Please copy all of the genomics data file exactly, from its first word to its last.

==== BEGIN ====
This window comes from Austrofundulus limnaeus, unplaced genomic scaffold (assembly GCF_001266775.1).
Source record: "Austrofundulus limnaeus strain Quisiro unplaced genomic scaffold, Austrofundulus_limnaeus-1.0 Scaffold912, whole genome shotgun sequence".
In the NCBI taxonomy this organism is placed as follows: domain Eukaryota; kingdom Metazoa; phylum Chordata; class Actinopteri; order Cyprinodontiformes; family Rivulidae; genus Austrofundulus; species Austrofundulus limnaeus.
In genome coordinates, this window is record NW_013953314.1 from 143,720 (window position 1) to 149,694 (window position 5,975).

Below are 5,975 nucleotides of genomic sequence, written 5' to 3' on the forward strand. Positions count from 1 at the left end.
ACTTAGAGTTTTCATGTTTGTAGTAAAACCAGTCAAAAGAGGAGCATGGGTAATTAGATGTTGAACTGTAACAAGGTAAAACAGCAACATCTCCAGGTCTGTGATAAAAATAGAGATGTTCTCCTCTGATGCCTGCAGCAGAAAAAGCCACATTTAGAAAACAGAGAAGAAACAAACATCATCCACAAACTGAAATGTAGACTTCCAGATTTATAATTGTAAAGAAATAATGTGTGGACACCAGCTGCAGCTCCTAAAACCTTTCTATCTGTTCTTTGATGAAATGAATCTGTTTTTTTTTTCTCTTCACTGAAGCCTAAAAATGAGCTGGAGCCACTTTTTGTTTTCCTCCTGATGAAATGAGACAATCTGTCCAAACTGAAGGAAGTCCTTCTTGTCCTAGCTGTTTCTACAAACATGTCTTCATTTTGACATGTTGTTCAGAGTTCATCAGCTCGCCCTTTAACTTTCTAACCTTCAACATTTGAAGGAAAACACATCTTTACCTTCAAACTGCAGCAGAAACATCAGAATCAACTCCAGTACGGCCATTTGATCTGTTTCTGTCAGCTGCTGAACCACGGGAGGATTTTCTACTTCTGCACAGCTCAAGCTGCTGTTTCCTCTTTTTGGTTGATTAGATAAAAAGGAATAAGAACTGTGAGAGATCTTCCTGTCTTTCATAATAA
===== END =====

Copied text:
This window comes from Austrofundulus limnaeus, unplaced genomic scaffold (assembly GCF_001266775.1).
Source record: "Austrofundulus limnaeus strain Quisiro unplaced genomic scaffold, Austrofundulus_limnaeus-1.0 Scaffold912, whole genome shotgun sequence".
In the NCBI taxonomy this organism is placed as follows: domain Eukaryota; kingdom Metazoa; phylum Chordata; class Actinopteri; order Cyprinodontiformes; family Rivulidae; genus Austrofundulus; species Austrofundulus limnaeus.
In genome coordinates, this window is record NW_013953314.1 from 143,720 (window position 1) to 149,694 (window position 5,975).

Below are 5,975 nucleotides of genomic sequence, written 5' to 3' on the forward strand. Positions count from 1 at the left end.
ACTTAGAGTTTTCATGTTTGTAGTAAAACCAGTCAAAAGAGGAGCATGGGTAATTAGATGTTGAACTGTAACAAGGTAAAACAGCAACATCTCCAGGTCTGTGATAAAAATAGAGATGTTCTCCTCTGATGCCTGCAGCAGAAAAAGCCACATTTAGAAAACAGAGAAGAAACAAACATCATCCACAAACTGAAATGTAGACTTCCAGATTTATAATTGTAAAGAAATAATGTGTGGACACCAGCTGCAGCTCCTAAAACCTTTCTATCTGTTCTTTGATGAAATGAATCTGTTTTTTTTTTCTCTTCACTGAAGCCTAAAAATGAGCTGGAGCCACTTTTTGTTTTCCTCCTGATGAAATGAGACAATCTGTCCAAACTGAAGGAAGTCCTTCTTGTCCTAGCTGTTTCTACAAACATGTCTTCATTTTGACATGTTGTTCAGAGTTCATCAGCTCGCCCTTTAACTTTCTAACCTTCAACATTTGAAGGAAAACACATCTTTACCTTCAAACTGCAGCAGAAACATCAGAATCAACTCCAGTACGGCCATTTGATCTGTTTCTGTCAGCTGCTGAACCACGGGAGGATTTTCTACTTCTGCACAGCTCAAGCTGCTGTTTCCTCTTTTTGGTTGATTAGATAAAAAGGAATAAGAACTGTGAGAGATCTTCCTGTCTTTCATAATAA